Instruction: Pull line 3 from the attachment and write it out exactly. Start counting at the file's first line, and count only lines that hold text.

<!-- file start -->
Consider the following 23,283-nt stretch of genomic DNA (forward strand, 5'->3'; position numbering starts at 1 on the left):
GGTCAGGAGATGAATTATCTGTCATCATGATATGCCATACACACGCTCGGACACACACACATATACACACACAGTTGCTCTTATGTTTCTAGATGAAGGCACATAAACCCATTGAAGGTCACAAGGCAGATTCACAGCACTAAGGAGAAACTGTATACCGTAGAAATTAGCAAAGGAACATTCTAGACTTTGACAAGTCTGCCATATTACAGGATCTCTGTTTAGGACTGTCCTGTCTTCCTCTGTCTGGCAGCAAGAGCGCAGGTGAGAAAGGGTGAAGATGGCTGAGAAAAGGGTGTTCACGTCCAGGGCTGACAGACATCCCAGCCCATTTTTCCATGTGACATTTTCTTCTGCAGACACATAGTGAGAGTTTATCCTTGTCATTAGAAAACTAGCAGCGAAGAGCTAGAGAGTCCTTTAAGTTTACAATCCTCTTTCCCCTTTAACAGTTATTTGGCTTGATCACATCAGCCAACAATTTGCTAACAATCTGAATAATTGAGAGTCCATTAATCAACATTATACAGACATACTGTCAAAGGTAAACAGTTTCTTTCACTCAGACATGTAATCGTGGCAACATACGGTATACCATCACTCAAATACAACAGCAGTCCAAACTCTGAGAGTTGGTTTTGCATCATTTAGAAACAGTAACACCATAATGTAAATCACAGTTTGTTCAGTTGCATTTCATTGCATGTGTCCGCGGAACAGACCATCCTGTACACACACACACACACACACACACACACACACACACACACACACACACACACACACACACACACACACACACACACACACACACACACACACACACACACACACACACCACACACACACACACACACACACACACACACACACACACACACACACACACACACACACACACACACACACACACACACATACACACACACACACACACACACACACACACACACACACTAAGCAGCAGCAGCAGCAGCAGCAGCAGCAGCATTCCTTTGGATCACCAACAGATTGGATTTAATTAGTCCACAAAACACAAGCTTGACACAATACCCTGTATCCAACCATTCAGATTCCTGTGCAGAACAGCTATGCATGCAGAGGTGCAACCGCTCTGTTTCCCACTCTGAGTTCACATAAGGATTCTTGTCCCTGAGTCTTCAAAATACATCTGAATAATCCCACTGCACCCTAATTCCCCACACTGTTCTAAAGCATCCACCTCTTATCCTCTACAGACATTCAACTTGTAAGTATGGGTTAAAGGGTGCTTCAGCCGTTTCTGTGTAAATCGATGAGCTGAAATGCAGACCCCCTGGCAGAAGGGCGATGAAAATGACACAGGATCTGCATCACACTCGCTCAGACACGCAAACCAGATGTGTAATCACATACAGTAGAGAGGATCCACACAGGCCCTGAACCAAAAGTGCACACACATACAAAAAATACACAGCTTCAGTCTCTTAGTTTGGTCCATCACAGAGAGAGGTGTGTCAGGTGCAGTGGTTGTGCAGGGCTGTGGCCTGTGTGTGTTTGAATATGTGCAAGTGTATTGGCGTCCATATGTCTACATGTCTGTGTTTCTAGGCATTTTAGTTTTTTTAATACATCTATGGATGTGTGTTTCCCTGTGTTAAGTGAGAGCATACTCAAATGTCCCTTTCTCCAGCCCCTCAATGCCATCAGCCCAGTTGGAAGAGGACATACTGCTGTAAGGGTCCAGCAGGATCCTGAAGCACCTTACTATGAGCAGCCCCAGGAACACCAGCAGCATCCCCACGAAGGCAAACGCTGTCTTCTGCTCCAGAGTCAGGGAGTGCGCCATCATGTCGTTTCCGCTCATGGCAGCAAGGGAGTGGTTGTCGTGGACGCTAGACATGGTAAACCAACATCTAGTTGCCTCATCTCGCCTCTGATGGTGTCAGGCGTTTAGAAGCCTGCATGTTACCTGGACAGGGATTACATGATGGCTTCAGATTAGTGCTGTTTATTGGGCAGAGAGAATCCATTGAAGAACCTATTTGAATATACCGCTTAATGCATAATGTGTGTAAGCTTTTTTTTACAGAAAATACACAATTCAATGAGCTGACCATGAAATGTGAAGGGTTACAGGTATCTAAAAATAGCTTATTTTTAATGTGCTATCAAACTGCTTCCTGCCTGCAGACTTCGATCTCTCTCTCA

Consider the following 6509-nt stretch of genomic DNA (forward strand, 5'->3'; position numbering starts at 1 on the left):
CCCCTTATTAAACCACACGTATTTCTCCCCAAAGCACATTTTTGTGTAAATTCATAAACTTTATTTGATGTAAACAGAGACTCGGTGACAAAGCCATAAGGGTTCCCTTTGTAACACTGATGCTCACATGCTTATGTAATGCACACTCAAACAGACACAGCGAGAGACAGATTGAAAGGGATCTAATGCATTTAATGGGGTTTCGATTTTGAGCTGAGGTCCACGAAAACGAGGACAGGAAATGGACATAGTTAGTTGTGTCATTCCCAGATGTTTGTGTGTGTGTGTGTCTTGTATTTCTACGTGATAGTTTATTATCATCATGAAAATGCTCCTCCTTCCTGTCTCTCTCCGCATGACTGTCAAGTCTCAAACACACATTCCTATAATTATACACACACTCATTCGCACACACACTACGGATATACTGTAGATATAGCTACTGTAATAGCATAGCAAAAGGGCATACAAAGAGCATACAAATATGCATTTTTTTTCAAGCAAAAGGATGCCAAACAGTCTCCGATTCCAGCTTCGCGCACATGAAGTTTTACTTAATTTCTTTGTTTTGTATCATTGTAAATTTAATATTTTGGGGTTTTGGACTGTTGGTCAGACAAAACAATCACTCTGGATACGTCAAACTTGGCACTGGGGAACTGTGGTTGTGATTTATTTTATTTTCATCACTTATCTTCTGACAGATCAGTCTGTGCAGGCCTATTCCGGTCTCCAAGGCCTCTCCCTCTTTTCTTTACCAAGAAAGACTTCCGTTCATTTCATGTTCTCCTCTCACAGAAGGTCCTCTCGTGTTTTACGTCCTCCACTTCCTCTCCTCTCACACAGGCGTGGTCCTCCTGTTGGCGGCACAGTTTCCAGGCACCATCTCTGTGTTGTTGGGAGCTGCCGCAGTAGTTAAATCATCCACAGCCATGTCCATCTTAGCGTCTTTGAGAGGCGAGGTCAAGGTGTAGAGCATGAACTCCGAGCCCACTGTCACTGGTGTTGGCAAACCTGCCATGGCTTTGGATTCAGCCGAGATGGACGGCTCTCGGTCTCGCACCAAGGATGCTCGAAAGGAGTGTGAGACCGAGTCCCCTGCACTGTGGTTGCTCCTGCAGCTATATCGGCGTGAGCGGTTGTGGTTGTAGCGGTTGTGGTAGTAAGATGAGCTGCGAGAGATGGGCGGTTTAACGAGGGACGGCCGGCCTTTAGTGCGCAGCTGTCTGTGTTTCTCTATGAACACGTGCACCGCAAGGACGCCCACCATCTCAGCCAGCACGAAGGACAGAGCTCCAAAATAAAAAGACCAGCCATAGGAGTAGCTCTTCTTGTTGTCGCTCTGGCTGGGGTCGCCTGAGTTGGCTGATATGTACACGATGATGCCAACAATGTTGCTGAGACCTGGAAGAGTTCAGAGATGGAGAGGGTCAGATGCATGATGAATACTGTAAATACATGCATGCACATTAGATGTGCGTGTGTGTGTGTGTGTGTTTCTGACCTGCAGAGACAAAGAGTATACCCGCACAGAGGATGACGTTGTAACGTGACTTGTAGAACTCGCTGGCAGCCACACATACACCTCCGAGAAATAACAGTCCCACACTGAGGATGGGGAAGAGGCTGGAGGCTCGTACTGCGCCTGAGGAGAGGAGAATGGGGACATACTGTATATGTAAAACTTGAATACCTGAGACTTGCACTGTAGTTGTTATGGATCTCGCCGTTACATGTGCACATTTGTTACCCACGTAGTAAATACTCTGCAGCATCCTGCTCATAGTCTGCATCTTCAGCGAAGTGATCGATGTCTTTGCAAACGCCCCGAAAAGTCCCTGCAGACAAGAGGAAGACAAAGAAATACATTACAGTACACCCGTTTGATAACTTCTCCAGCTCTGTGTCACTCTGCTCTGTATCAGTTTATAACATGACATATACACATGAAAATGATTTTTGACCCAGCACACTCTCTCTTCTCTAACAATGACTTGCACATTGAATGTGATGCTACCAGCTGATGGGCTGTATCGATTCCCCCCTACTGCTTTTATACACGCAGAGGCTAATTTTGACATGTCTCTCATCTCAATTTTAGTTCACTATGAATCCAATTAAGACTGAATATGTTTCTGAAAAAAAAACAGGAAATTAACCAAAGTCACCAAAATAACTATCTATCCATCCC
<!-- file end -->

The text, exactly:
Consider the following 6509-nt stretch of genomic DNA (forward strand, 5'->3'; position numbering starts at 1 on the left):